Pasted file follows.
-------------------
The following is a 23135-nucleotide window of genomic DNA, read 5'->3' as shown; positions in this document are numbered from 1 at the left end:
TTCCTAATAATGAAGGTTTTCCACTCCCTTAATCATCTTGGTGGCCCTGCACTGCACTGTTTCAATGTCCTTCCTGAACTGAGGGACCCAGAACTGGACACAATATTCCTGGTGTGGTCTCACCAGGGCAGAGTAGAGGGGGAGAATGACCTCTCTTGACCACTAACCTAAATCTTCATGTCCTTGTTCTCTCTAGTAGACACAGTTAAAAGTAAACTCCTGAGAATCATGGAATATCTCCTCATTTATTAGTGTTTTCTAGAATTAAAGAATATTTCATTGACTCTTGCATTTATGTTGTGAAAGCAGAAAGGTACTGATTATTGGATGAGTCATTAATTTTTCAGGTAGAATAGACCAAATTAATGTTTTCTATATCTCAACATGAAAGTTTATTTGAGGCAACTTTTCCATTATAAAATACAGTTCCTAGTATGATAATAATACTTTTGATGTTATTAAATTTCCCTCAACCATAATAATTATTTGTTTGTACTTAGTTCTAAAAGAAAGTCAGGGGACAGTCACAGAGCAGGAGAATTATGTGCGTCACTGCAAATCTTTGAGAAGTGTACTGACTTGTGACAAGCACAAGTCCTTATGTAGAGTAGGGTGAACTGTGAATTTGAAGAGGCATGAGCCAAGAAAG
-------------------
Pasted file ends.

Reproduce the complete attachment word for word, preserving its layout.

The following is a 23135-nucleotide window of genomic DNA, read 5'->3' as shown; positions in this document are numbered from 1 at the left end:
TTCCTAATAATGAAGGTTTTCCACTCCCTTAATCATCTTGGTGGCCCTGCACTGCACTGTTTCAATGTCCTTCCTGAACTGAGGGACCCAGAACTGGACACAATATTCCTGGTGTGGTCTCACCAGGGCAGAGTAGAGGGGGAGAATGACCTCTCTTGACCACTAACCTAAATCTTCATGTCCTTGTTCTCTCTAGTAGACACAGTTAAAAGTAAACTCCTGAGAATCATGGAATATCTCCTCATTTATTAGTGTTTTCTAGAATTAAAGAATATTTCATTGACTCTTGCATTTATGTTGTGAAAGCAGAAAGGTACTGATTATTGGATGAGTCATTAATTTTTCAGGTAGAATAGACCAAATTAATGTTTTCTATATCTCAACATGAAAGTTTATTTGAGGCAACTTTTCCATTATAAAATACAGTTCCTAGTATGATAATAATACTTTTGATGTTATTAAATTTCCCTCAACCATAATAATTATTTGTTTGTACTTAGTTCTAAAAGAAAGTCAGGGGACAGTCACAGAGCAGGAGAATTATGTGCGTCACTGCAAATCTTTGAGAAGTGTACTGACTTGTGACAAGCACAAGTCCTTATGTAGAGTAGGGTGAACTGTGAATTTGAAGAGGCATGAGCCAAGAAAG